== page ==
I was really looking forward to working with the sterling silver clay that Mitsubushi were developing.
I waited for it to come on sale and In the mean time I followed all the jewellery designers that were working with it before it came on sale for the rest of us.
I usually work with Art Clay so I knew this new clay would be quite different.
I already had a few designs in mind the first one was a pendant, the design I had in mind needed to be in relief, I tried a few ways of making a mould but I wasn't happy with the results.
I had recently read about a technique called water etching, which looked like it could be the way to go.
This design will have three "firsts" for me:-
1. the clay.
2. water etching.
The pendant was going to be a beetle with a design on its back
(the pendants front).
I wanted the pendant to have a front and back joined by a hinge.
After buying the clay it took me a while to get around to starting, I made a template for the shape of the front, textured one side and dried it texture side down, on the top of a light bulb to get a domed shape.
When it was dry I refined and smoothed the shape using sanding pads, the design was drawn on the clay in pencil.
I used nail varnish as a resist, and using a fine brush painted over the pencil lines, after leaving the varnish to dry thoroughly and taking a slightly damp natural sponge I rubbed away the clay in between the nail varnish lines.
The drilled hole was for a design idea that didn't work.
when it was dry I created a shape for the back of the pendant, textured it both sides and dried it flat.
The next step was the hinges, using a clay extruder and the round holed disc I extruded a length of clay about 5cm. long, when the clay was leather hard I cut 0.5cm discs and pushed a needle through the centre of each disc as a guide hole for the drill later on.
Once I had refined each component it was time to put it together, as the sterling silver clay is stronger than silver clay it can be rolled out thinner, and it is quite flexible in its dry state, which worked in my favour with the back, as it needed to be manipulated a little.
I had decided to put a loop on the back of the front piece, then a slot in the back piece to fit over the loop (fingers were crossed at this point).
I wasn't sure were to put the hinge, this bit was guess work, I put two discs on the front, one on the back. It took a lot of putting them on and taking them off again before I got it right, once they were dry I drilled through the three pieces.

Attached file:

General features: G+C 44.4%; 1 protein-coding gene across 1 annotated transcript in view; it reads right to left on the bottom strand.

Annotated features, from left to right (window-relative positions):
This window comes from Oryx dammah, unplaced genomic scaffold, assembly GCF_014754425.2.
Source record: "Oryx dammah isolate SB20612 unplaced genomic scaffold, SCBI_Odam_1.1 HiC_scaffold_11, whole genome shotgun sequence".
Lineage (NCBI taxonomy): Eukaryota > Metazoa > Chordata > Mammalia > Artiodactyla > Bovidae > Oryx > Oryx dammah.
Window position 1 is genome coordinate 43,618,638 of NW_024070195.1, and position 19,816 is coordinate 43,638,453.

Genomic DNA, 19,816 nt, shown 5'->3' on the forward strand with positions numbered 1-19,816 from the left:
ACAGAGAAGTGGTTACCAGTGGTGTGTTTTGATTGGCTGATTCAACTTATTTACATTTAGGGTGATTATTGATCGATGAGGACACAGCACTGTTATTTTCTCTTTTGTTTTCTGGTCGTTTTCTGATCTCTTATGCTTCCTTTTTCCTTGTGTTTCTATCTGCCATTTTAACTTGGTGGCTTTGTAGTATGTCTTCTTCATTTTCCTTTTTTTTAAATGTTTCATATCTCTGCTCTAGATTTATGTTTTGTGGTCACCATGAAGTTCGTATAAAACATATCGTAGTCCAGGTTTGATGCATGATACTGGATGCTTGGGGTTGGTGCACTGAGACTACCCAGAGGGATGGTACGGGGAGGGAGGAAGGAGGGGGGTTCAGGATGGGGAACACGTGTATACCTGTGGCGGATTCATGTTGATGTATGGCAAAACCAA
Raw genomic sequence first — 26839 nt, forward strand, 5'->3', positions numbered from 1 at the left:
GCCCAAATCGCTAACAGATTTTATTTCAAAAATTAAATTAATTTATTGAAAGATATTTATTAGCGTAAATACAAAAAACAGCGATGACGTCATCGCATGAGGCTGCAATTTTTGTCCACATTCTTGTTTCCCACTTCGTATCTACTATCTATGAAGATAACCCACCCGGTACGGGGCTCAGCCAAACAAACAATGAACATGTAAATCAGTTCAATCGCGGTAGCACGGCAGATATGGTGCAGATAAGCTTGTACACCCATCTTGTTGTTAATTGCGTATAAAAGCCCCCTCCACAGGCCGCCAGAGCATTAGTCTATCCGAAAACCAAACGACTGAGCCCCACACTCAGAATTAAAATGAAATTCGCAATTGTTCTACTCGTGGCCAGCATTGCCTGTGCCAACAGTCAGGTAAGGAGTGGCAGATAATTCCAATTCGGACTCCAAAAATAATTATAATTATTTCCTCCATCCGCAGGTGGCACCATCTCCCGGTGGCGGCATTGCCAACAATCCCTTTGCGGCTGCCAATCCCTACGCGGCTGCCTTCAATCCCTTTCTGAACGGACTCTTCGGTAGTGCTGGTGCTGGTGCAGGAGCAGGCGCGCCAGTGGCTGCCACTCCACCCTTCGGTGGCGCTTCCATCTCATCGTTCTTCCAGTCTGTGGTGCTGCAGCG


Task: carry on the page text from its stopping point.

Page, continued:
I also added oak leaves to the front of the back piece. Once everything was dry I fired all the pieces following the instructions that came with the clay, which is in two stages, first they were put into a cold kiln at 538c for 40mins. after letting them cool for a while, they were put into activated carbon in a stainless steel container at 815c for 2 hrs.the firing times are slightly longer than the instructions state but I always leave art clay in for that length of time.
When I took them out the clay had blistered quite badly, mainly on the undersides.
I didn't take photo's at that stage, I don't know why but I had pondered on what I could do about it and couldn't wait to get the blisters knocked out, this partially worked and left a bit of scarring luckily most of this is in the inside, and this piece is a test piece and not going to be sold.
I wanted to find out why this happened so got in touch with The PMC Guild, the answer was they didn't know either. Apparently this happens very rarely and they are trying to find out the reasons and rectify it. And they have promised that they will replace the clay, which is very fair.
With a little bit of jiggling and knocking about the pieces were put together.
I used Liver of Sulphur to colour the silver, polished the raised areas so the design was bolder, plus I love to patina silver you never know what the colour result will be.
The antennae are 1mm. sterling silver wire threaded through the hinge, looped and then hammered, which acts as a bail for the chain.
I really enjoyed working with the sterling silver clay, I found it could be worked easier than other clays, I also thought it was stronger when dry and less likely to break, and of course it is so much stronger when fired, I did knock it about a great deal, what with trying to get rid of the blisters and altering a few other bits.
I will look forward to making my next piece with sterling silver clay.